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  • Katherine Dahl

The Beautiful and Damned: Fitzgerald's Second Novel in Four Songs

A few weeks ago, I wrote about The Great Gatsby; at least everyone is familiar with the Leonardo DiCaprio ‘cheers’ meme that came out of the 2013 movie, if not the actual novel. Today I wanted to return to F. Scott Fitzgerald and his second novel: The Beautiful and Damned. Initially published in 1922, the story follows the characters Anthony Patch and Gloria Gilbert, two ill-fated lovers surrounded by the gaudy, glittering society of the rich. Unemployed and surfing on his wealthy grandfather’s money with no greater ambitions than doing exactly that, Anthony hangs around with companies of varying statuses of wealth with whom he parties and gets drunk. As time passes, a clear divide grows between Anthony and this society and between him and his wife.

However, at the novel's beginning, Anthony becomes instantly infatuated with the flapper, Gloria. She is the talk of the town, so to speak, and very beautiful. Her beauty and energetic disposition lead her to be the “miss thing” of New York. Thus, “Everybody’s Talkin’ Bout Miss Thing!” by Lavay Smith & Her Red Hot Skillet Lickers (yes, that is the actual band name) is the first song to describe the effect Gloria has on Anthony and the rest of the city. She is so popular that “when she moves, everybody flips[,]” including Anthony and the other men she leads on. She instantly becomes the complete focus of his attention—even more than his slowly declining finances—in the face of these rival suitors.

Once he finally makes the move, Anthony ends up impressing Gloria enough that they marry to enjoy the high society of New York City together. They, young and beautiful and riding off of the high given by endless parties, are making the most of their “Golden Years,” like the song by David Bowie. They are both equally determined that “nothing’s gonna touch [them] in these golden years,” a sentiment confirmed in their overly lavish (and unaffordable) living. Unemployed, they live like the “nights are warm and the days are young” and will be forever; this soon proves not to be the case. Instead of enjoying endless extravagance without consequences, their money runs out; they are forced to move to smaller and smaller apartments, give up more and more luxuries, and drink more and more until Anthony is drafted into the army for WWI.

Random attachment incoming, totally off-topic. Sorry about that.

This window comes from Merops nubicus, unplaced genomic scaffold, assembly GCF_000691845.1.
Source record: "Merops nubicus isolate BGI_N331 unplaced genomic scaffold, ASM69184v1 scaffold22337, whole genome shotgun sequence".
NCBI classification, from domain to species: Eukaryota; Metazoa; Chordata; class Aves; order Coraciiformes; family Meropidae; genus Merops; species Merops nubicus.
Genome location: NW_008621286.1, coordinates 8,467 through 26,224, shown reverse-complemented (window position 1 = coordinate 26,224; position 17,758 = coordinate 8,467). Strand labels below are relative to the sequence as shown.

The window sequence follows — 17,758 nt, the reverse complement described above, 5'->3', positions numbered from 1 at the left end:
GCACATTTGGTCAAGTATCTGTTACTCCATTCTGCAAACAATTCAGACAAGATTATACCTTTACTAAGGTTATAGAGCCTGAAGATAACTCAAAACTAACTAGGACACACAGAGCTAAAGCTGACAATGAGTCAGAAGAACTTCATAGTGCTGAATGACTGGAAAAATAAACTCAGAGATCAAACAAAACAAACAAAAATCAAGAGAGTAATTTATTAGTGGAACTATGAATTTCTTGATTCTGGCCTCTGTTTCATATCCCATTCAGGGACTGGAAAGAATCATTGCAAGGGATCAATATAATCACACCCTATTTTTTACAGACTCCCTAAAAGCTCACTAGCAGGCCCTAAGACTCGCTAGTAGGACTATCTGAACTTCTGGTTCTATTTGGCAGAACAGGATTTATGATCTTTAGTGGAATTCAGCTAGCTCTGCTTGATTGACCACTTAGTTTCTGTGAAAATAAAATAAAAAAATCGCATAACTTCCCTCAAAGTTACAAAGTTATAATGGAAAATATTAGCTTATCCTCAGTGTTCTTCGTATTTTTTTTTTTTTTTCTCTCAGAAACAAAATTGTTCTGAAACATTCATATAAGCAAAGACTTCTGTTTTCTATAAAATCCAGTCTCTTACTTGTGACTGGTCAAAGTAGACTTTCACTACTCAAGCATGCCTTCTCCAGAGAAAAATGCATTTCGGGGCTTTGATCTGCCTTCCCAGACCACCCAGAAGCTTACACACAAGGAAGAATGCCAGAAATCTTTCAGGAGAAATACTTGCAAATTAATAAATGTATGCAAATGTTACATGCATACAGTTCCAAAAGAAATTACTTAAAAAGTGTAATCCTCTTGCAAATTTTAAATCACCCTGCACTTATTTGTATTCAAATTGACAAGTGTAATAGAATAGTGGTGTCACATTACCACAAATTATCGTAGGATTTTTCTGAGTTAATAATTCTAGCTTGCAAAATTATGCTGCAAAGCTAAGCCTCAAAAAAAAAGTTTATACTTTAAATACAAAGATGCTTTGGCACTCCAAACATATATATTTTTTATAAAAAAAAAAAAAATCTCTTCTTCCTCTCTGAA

To mix in with all these troubles, Anthony and Gloria are found drunk and disgraced one night by Anthony’s grandfather, Adam Patch; it was only a matter of time before Anthony was effectively written out of his grandfather’s will. In this, he is condemned to a life of either poverty or work. As in the song “Condemnation” by Depeche Mode, Anthony feels like his (and Gloria’s) “duty was always to beauty,” that beauty is the beauty of life and affluence. After his grandfather dies, he takes the case to court to argue that the change in will was written while Adam Patch was not in his right mind. Thus, Anthony is “here on the stand with a book in [his] hand[,]” while his life gradually falls apart. The case drags out past his leaving the army and his marriage falling apart.

By the time the case is won, no love is left between Anthony and Gloria. His “ambitions [were] low” the entire time, yet it never came between them until years had passed, until Anthony is left wondering “why [...] the bedroom [is] so cold?” Therefore, the final song for The Beautiful and Damned is “Love Will Tear Us Apart” by Joy Division. The financial troubles mixed with Anthony’s unfaithfulness in the army, Gloria’s fading beauty and loss of self, and general debasement through alcoholism all rip the once-obsessed lovers apart. They soon grow dispassionate towards one another and life itself; any other emotions they once felt “won’t grow” back again. Their “respect [has run] so dry” that nothing is left, even when the case leaves them worth $30 million. 

A bittersweet, or maybe even pessimistic, ending leads the entire book to have a defeated air around it. The rich affluence of the Jazz Age is memorable, yet Fitzgerald gives another definition: false, dissatisfying, and empty. The Beautiful and Damned is wonderfully poetic, in a sorrowful and almost ironic sort of way, especially considering Fitzgerald used his own marriage as inspiration. In any case, it was a good read, if not as great as Gatsby

Runner-Ups: “World We Knew (Over and Over) by Frank Sinatra, “Tomorrow’s Gonna Be a Brighter Day” by Jim Croce, “The Masquerade is Over” by Nancy Wilson, “Maybe I Know” by Lesley Gore


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